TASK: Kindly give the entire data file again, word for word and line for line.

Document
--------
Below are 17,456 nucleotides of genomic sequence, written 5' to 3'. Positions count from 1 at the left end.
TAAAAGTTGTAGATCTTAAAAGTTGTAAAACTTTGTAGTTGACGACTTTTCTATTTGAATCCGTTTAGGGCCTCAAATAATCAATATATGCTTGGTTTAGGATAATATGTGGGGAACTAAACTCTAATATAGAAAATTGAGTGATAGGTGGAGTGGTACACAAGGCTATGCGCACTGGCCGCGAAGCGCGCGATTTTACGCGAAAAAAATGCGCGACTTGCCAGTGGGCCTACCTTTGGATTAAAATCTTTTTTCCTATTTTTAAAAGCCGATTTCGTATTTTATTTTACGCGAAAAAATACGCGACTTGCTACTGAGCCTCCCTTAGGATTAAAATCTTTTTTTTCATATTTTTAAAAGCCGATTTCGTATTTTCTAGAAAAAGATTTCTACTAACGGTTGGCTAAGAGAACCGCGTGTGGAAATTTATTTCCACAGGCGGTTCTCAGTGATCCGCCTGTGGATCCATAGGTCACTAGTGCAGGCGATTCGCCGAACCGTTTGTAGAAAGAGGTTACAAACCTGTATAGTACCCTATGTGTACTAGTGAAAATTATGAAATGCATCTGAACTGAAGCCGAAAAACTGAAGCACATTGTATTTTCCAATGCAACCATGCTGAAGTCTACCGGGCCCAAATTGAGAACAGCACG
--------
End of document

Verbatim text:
Below are 17,456 nucleotides of genomic sequence, written 5' to 3'. Positions count from 1 at the left end.
TAAAAGTTGTAGATCTTAAAAGTTGTAAAACTTTGTAGTTGACGACTTTTCTATTTGAATCCGTTTAGGGCCTCAAATAATCAATATATGCTTGGTTTAGGATAATATGTGGGGAACTAAACTCTAATATAGAAAATTGAGTGATAGGTGGAGTGGTACACAAGGCTATGCGCACTGGCCGCGAAGCGCGCGATTTTACGCGAAAAAAATGCGCGACTTGCCAGTGGGCCTACCTTTGGATTAAAATCTTTTTTCCTATTTTTAAAAGCCGATTTCGTATTTTATTTTACGCGAAAAAATACGCGACTTGCTACTGAGCCTCCCTTAGGATTAAAATCTTTTTTTTCATATTTTTAAAAGCCGATTTCGTATTTTCTAGAAAAAGATTTCTACTAACGGTTGGCTAAGAGAACCGCGTGTGGAAATTTATTTCCACAGGCGGTTCTCAGTGATCCGCCTGTGGATCCATAGGTCACTAGTGCAGGCGATTCGCCGAACCGTTTGTAGAAAGAGGTTACAAACCTGTATAGTACCCTATGTGTACTAGTGAAAATTATGAAATGCATCTGAACTGAAGCCGAAAAACTGAAGCACATTGTATTTTCCAATGCAACCATGCTGAAGTCTACCGGGCCCAAATTGAGAACAGCACG